Things have since changed for the next artist, who did 10 shows in Austin, capping them off with the McNally Smith showcase over at The Liberty. Quickening on over to East Austin and arriving a song or two into Astronautalis‘ set, nothing there could have given you the foresight that as of last week, he’s now part of an unnamed band with Ryan Olson and Justin Vernon talked and mused over via Instagram. Everyone was hooked to him, every single word as his live band followed his footsteps, especially on “Lift the Curse” of his excellent This Is Our Science. The freestyle, however, was the most perfect way you could ever sum up SXSW…thank god someone captured it.
We made it back into the main end of SXSW to end this edition, but not before a rest stop at one of the best food trailer park stops you could wish for, including Lucky J’s and their immaculately conceived waffle chicken with hot sauce and maple syrup. The kimchi fries from the day before pale in comparison to the culinary ecstasy of fried chicken encased in a waffle taco.
Back on the other side of things, a return to Swan Dive and a new stop at Maggie Mae’s brought back capping the evening off with a duo of Portland bands, Lost Lander and Y La Bamba. Dressed entirely in white, Lost Lander took to the stage going through their debut album DRRT. Live, they effectively managed to recreate many of the interesting, more complex sonic landscapes they recorded. Surprisingly, “Belly of the Bird / Valentina” left the biggest impression, which previously didn’t. The frantic tempo fit so well, particularly just with the lateness of the evening. “Dig (How It Feels to Lay in the Soft Light)” introduced the evening with its empowering Black Keys-esque guitar roils. “Your Name is a Fire” likewise kept toes a tapping with Sarah Fennell backing up Matt Sheehy’s vocals. And obviously, one of my SXSW 2012 missions became accomplished in hearing “Cold Feet” live for the first time. The echoing, airy track first enraptured the attention due to just how the recording hugged your senses, and on stage, Lost Lander pulls it off extremely well, ending the evening with it.
Maggie Mae’s Gibson Room was one of those moments when having a badge is great, and not having a badge can be a bummer. I knew of this before in advance, so whenever I invited someone to come hang and I seriously wanted them to join us or see the band, I’d gladly spring the entry for that person (did it for We Were Evergreen too). It doesn’t so much matter to me when most of the concerts are free if you think about the paying vs free concert ratio going on. We ran into Julien Pras of Mars Red Sky just before. Mars Red Sky is a heavy, heavy French band that plays some extremely good, intricate rock evoking the classics of the 70s. They also recorded their album in the middle of the Spanish desert (interview). We compared who we caught during the week, and surprisingly he brought up one artist I saw last year that really surprised me under a bridge-Dana Falconberry. I loved these little connections.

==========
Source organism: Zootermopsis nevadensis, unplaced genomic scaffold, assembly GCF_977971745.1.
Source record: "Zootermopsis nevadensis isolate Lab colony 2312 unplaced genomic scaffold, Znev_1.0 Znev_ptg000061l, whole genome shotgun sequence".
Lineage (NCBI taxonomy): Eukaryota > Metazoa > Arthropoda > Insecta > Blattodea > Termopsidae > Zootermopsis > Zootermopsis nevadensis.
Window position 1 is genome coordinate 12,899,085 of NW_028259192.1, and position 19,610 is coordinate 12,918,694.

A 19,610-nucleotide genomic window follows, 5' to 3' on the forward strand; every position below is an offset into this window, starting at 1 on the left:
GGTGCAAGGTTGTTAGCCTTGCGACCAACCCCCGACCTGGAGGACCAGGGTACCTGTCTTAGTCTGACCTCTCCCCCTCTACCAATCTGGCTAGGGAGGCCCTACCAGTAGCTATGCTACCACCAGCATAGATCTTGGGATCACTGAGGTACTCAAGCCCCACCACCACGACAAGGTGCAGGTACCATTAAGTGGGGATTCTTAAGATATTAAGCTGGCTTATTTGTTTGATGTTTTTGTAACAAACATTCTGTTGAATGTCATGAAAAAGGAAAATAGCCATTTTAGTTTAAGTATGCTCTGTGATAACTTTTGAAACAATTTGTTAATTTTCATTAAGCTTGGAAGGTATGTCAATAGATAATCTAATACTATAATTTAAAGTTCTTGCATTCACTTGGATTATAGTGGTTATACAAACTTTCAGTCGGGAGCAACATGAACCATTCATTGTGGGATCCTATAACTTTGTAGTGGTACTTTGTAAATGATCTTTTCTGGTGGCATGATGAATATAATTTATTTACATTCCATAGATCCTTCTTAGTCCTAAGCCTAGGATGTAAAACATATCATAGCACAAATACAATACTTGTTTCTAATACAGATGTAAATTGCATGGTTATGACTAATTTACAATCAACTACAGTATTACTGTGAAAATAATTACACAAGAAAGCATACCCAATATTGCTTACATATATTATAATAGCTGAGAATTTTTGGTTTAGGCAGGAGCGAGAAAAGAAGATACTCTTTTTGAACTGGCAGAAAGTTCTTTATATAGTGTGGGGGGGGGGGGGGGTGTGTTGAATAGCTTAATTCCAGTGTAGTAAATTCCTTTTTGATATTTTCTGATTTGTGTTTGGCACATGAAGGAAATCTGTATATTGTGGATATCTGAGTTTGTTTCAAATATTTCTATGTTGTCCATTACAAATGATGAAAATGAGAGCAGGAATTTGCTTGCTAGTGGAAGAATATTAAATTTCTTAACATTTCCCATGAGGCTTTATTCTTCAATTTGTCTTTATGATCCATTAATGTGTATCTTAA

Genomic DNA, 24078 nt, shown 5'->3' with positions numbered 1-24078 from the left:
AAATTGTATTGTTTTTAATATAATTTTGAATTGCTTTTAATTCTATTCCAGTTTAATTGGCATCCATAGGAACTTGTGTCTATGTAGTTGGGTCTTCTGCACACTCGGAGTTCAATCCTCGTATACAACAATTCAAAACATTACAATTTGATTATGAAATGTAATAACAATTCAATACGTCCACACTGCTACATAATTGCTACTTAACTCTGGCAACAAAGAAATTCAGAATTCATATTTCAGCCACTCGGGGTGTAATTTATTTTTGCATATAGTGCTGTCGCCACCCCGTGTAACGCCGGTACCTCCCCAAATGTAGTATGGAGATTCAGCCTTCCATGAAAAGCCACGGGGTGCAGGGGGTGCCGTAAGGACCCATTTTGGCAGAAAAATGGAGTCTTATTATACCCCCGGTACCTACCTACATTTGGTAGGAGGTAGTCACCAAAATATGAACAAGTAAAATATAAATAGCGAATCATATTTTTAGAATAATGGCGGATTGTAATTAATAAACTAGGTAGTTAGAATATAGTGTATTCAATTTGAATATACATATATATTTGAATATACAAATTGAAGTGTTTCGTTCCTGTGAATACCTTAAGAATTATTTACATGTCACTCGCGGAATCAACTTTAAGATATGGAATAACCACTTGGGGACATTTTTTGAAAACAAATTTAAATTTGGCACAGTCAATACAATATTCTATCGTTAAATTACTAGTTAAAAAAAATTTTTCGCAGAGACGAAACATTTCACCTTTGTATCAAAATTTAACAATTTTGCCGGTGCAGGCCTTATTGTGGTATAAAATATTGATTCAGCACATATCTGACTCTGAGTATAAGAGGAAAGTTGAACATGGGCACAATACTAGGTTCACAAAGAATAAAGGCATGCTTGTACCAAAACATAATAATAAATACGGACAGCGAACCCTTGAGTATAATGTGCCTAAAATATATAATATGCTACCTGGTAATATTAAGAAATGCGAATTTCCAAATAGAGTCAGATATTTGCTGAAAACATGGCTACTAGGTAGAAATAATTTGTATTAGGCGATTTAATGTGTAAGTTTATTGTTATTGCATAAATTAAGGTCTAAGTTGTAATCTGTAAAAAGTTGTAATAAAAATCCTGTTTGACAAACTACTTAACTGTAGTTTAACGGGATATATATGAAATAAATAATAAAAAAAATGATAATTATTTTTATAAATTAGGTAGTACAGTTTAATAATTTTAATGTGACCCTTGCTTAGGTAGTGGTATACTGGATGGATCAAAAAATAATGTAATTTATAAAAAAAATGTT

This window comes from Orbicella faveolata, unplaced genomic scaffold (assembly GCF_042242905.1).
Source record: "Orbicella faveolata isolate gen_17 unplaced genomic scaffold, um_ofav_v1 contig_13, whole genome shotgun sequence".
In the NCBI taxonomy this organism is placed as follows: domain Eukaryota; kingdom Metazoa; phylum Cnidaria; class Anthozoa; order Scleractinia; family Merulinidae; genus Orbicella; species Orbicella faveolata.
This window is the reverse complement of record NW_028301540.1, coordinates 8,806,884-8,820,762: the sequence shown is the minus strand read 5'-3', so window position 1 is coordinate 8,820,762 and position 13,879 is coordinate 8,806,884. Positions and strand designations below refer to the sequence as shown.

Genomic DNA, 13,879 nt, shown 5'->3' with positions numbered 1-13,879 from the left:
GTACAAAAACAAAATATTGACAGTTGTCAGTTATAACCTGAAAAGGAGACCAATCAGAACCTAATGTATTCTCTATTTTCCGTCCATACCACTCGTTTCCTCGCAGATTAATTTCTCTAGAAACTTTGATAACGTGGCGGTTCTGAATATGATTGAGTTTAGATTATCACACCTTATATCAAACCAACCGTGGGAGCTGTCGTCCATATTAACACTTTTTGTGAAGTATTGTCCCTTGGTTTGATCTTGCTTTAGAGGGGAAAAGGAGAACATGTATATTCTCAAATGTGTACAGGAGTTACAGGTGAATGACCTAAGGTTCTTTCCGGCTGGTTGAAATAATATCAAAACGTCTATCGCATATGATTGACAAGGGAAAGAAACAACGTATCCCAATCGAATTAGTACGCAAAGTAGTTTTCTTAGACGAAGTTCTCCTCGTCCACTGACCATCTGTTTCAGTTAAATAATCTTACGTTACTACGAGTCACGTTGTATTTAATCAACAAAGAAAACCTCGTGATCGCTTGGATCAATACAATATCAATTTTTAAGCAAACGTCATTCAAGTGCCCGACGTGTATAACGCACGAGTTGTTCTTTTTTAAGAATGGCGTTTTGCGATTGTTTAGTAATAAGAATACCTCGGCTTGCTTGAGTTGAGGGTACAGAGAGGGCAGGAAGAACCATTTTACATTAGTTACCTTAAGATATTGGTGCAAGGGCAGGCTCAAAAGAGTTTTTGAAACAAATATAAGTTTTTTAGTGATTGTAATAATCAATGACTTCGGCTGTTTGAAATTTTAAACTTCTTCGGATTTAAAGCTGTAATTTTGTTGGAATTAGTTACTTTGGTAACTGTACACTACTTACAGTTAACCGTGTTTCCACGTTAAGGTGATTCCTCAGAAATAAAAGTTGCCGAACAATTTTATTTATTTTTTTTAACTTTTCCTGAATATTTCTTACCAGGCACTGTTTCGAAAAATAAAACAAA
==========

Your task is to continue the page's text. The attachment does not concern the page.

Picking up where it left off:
I was happy to see him stick around for a bit of the next and final set of SXSW, along with a couple good European friends who had not yet heard of Y La Bamba. Despite an unfortunate fuzz problem with a microphone, the Portland folk group delivered one of the most passionate performances as if grabbing and tightening those strings of artistry out of thin air with their harmonies from everyone including Scott Magee and Ben Meyercord, guitar pluckings and Luz Mendoza’s claps with “Squawk”. “Bendito” was as tremendous as imagined with its walking tempo collapsing into the wrenching and gaping canyon in the middle of the song. The final performance of SXSW proved that Court The Storm brought a much more cohesive group that will endure what the future holds.
SXSW 2012 didn’t really end just when the stage lights turn off or the army of volunteers disperse across downtown to collect and clean up the remnants of the 10 day festival. For us, it continued till 2AM the next morning when we finally made it into Madison by car. Mixtapes and discoveries, interviews and encounters typically follow and float. Lee Fields, Alabama Shakes, country music, Cloud Nothings, indie hip-hop lessons, pre-1930s vintage music accompanied the long journey back through Texas, Oklahoma, Missouri, Illinois and back into Wisconsin.
See you next year Austin.